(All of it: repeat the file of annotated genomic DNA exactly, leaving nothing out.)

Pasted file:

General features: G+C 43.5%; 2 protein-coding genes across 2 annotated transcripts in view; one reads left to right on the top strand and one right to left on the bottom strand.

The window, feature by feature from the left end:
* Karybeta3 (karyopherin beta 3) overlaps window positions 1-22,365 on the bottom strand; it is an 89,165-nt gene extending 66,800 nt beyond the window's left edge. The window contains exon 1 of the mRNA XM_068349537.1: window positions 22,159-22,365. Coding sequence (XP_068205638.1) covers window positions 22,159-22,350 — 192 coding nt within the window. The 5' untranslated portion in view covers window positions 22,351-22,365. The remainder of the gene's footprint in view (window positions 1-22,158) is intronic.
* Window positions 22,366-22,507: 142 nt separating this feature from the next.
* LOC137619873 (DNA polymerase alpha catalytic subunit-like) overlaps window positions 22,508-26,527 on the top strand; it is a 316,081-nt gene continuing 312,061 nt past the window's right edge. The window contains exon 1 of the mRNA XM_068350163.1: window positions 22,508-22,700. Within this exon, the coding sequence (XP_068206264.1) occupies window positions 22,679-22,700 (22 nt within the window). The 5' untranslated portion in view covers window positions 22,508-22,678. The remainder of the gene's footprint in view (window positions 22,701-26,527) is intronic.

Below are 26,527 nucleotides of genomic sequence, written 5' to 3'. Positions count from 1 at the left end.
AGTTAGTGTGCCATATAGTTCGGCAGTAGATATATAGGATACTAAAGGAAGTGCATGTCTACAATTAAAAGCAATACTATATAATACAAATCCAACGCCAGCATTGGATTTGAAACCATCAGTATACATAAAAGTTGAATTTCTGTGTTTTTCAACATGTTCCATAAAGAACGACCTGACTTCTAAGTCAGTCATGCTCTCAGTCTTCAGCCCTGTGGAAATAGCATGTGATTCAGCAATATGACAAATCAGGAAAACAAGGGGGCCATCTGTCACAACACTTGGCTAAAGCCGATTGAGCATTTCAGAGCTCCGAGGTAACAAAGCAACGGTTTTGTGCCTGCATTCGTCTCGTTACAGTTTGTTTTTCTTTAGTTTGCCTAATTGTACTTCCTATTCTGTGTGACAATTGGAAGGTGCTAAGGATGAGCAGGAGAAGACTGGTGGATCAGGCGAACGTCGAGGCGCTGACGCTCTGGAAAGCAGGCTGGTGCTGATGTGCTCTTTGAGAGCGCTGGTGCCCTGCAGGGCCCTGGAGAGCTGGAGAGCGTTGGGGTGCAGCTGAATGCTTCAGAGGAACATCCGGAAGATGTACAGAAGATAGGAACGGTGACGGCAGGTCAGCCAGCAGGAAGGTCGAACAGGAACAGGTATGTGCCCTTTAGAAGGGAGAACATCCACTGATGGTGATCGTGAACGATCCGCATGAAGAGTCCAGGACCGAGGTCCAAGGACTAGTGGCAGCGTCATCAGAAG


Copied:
General features: G+C 43.5%; 2 protein-coding genes across 2 annotated transcripts in view; one reads left to right on the top strand and one right to left on the bottom strand.

The window, feature by feature from the left end:
* Karybeta3 (karyopherin beta 3) overlaps window positions 1-22,365 on the bottom strand; it is an 89,165-nt gene extending 66,800 nt beyond the window's left edge. The window contains exon 1 of the mRNA XM_068349537.1: window positions 22,159-22,365. Coding sequence (XP_068205638.1) covers window positions 22,159-22,350 — 192 coding nt within the window. The 5' untranslated portion in view covers window positions 22,351-22,365. The remainder of the gene's footprint in view (window positions 1-22,158) is intronic.
* Window positions 22,366-22,507: 142 nt separating this feature from the next.
* LOC137619873 (DNA polymerase alpha catalytic subunit-like) overlaps window positions 22,508-26,527 on the top strand; it is a 316,081-nt gene continuing 312,061 nt past the window's right edge. The window contains exon 1 of the mRNA XM_068350163.1: window positions 22,508-22,700. Within this exon, the coding sequence (XP_068206264.1) occupies window positions 22,679-22,700 (22 nt within the window). The 5' untranslated portion in view covers window positions 22,508-22,678. The remainder of the gene's footprint in view (window positions 22,701-26,527) is intronic.

Below are 26,527 nucleotides of genomic sequence, written 5' to 3'. Positions count from 1 at the left end.
AGTTAGTGTGCCATATAGTTCGGCAGTAGATATATAGGATACTAAAGGAAGTGCATGTCTACAATTAAAAGCAATACTATATAATACAAATCCAACGCCAGCATTGGATTTGAAACCATCAGTATACATAAAAGTTGAATTTCTGTGTTTTTCAACATGTTCCATAAAGAACGACCTGACTTCTAAGTCAGTCATGCTCTCAGTCTTCAGCCCTGTGGAAATAGCATGTGATTCAGCAATATGACAAATCAGGAAAACAAGGGGGCCATCTGTCACAACACTTGGCTAAAGCCGATTGAGCATTTCAGAGCTCCGAGGTAACAAAGCAACGGTTTTGTGCCTGCATTCGTCTCGTTACAGTTTGTTTTTCTTTAGTTTGCCTAATTGTACTTCCTATTCTGTGTGACAATTGGAAGGTGCTAAGGATGAGCAGGAGAAGACTGGTGGATCAGGCGAACGTCGAGGCGCTGACGCTCTGGAAAGCAGGCTGGTGCTGATGTGCTCTTTGAGAGCGCTGGTGCCCTGCAGGGCCCTGGAGAGCTGGAGAGCGTTGGGGTGCAGCTGAATGCTTCAGAGGAACATCCGGAAGATGTACAGAAGATAGGAACGGTGACGGCAGGTCAGCCAGCAGGAAGGTCGAACAGGAACAGGTATGTGCCCTTTAGAAGGGAGAACATCCACTGATGGTGATCGTGAACGATCCGCATGAAGAGTCCAGGACCGAGGTCCAAGGACTAGTGGCAGCGTCATCAGAAG